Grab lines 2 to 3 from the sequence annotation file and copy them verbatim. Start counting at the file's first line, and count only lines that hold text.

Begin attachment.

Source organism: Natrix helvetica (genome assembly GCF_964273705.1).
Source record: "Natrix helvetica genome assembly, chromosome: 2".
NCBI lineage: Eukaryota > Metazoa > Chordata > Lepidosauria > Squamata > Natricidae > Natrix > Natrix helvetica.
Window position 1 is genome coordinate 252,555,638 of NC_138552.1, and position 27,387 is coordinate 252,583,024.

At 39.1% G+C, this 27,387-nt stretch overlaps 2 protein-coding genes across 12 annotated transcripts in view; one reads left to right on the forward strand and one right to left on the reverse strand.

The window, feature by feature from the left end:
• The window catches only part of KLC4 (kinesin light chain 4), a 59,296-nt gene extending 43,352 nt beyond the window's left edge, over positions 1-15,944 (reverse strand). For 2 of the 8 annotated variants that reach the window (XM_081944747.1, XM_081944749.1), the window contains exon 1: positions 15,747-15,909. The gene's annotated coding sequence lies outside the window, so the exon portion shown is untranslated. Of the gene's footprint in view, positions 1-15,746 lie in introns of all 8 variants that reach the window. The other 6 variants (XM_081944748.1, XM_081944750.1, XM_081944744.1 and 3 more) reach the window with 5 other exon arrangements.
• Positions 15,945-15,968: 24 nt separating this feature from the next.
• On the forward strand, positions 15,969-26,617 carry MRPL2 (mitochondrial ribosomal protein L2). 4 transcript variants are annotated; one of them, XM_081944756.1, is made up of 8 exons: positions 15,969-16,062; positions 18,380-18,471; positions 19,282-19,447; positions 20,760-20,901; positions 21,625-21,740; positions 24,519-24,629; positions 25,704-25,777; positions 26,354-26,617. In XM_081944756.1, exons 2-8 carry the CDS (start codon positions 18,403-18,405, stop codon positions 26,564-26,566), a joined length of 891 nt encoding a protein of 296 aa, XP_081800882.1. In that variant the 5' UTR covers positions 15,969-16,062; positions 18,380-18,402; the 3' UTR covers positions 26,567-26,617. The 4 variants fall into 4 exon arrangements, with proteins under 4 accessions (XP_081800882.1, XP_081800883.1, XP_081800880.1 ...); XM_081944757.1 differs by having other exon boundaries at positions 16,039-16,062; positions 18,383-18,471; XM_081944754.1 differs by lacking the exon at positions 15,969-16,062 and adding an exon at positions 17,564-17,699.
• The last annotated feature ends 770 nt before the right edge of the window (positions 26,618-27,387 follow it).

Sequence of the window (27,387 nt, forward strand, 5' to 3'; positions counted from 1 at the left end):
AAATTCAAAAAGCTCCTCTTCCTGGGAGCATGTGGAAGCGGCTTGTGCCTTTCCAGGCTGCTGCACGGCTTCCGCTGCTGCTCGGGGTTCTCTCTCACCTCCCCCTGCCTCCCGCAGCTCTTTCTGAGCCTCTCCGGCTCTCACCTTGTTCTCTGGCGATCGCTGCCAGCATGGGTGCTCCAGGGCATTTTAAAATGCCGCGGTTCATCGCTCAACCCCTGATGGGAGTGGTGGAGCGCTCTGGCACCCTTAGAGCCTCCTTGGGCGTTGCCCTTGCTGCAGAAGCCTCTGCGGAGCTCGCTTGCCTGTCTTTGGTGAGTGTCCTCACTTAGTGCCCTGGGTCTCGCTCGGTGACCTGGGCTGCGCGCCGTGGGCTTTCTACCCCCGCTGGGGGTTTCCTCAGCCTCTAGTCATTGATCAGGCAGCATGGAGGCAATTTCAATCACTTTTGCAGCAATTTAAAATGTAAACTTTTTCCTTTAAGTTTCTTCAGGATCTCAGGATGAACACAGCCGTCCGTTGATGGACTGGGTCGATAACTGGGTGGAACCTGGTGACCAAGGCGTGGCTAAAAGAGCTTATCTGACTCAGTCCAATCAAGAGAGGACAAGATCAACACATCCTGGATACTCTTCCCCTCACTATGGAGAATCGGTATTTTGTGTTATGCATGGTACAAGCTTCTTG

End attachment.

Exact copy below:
Source record: "Natrix helvetica genome assembly, chromosome: 2".
NCBI lineage: Eukaryota > Metazoa > Chordata > Lepidosauria > Squamata > Natricidae > Natrix > Natrix helvetica.